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Publication numberUS20020048747 A1
Publication typeApplication
Application numberUS 09/944,917
Publication dateApr 25, 2002
Filing dateAug 31, 2001
Priority dateSep 1, 2000
Also published asDE10043504A1, DE10043504C2, EP1186878A2, EP1186878A3, EP1186878B1, US6653065
Publication number09944917, 944917, US 2002/0048747 A1, US 2002/048747 A1, US 20020048747 A1, US 20020048747A1, US 2002048747 A1, US 2002048747A1, US-A1-20020048747, US-A1-2002048747, US2002/0048747A1, US2002/048747A1, US20020048747 A1, US20020048747A1, US2002048747 A1, US2002048747A1
InventorsMichael Ganser
Original AssigneeMichael Ganser
Export CitationBiBTeX, EndNote, RefMan
External Links: USPTO, USPTO Assignment, Espacenet
Method and apparatus for laser microdissection
US 20020048747 A1
Abstract
A method and an apparatus for laser microdissection of specimen regions (23) of interest of a specimen (4) are described. In a first step, a perforation with webs (26, 27, 28) is generated by means of a focused laser beam (7) along a cut line (25) enclosing the specimen region (23) of interest. The perforation has at least two webs (26, 27, 28) which interrupt the cut line (25) and join the specimen region (23) of interest to the surrounding specimen (4). In a second step, the webs (26, 27, 28) are broken with a single laser pulse of the defocused laser beam (7) directed onto the specimen region (23) of interest, thereby detaching the specimen region (23) of interest from the specimen (4).
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Claims(16)
What is claimed is:
1. A method for laser microdissection of specimen regions (23) of interest of a specimen (4) that is mounted on a specimen holder (3), comprising the following steps:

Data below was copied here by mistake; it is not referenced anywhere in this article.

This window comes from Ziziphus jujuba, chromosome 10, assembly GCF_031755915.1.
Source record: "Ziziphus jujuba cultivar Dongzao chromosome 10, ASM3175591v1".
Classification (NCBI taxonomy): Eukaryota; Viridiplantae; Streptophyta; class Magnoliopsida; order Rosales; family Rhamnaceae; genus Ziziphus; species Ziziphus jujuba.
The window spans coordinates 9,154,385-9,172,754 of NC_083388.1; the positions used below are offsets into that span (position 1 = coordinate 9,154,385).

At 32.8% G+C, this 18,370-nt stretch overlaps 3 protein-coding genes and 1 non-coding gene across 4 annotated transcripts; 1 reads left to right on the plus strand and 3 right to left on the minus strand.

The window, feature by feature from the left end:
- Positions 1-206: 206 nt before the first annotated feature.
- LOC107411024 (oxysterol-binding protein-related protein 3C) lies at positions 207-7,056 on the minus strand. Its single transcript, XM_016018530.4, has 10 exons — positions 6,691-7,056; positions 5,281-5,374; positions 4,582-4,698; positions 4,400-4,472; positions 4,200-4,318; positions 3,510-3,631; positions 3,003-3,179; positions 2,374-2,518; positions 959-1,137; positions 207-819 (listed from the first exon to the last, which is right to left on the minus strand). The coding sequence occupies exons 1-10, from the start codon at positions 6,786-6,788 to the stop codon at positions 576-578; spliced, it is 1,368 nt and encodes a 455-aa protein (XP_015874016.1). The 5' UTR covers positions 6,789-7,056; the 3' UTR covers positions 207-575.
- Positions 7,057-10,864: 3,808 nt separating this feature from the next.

a) creating a perforation with webs (26, 27, 28) along a cut line (25), enclosing the specimen region (23) of interest and interrupted by webs (26, 27, 28), by means of a focused laser beam (7), the perforation having at least two webs (26, 27, 28) that interrupt the cut line (25) and join the specimen region (23) of interest to the surrounding specimen (4); and
b) breaking the webs (26, 27, 28) of the perforation with a single laser pulse of the defocused laser beam (7) directed onto the specimen region (23) of interest, thereby detaching the specimen region (23) of interest from the specimen (4).
2. The method as defined in claim 1, wherein the diameter of the laser beam (7) during creation of the perforation is constant.
3. The method as defined in claim 1, wherein breakage of the webs (26, 27, 28) is accomplished with a laser pulse with a defocused laser beam (7).
4. The method as defined in claim 1, wherein before creation of the perforation, the cut line (25) is defined by a user.
5. The method as defined in claim 1, wherein before creation of the perforation, the location of the webs (26, 27, 28) is defined by a user.
6. The method as defined in claim 7, wherein before creation of the perforation, the width of the webs (26, 27, 28) is defined by a user.
7. An apparatus for laser cutting of microscopic specimens (4) with a focused laser beam (7) comprising:
a) a microscope (1) having at least one objective (9) that defines an optical axis (10), for viewing of a specimen (4) having a specimen region (23) of interest, and having a laser (6) that generates a laser beam (7) and at least one optical system (13) that couples the laser beam (7) into the objective (9),
b) a cut line control unit (2; 31), associated with said microscope (1) for generating a relative movement between said laser beam (7) focused by the objective (9),
c) perforation creating means (16, 17, 18; 17, 18, 31, 32) for creating a perforated cut line (25) around said specimen region (23) of interest, said cut line (25) having at least two webs (26, 27, 28) that join said specimen region (23) of interest to said surrounding specimen (4),
d) means for defocusing said laser beam (7), and
e) web breaking means for directing a single laser pulse of said defocused laser beam (7) onto the specimen region (23) of interest, thereby detaching the specimen region (23) of interest from the specimen (4).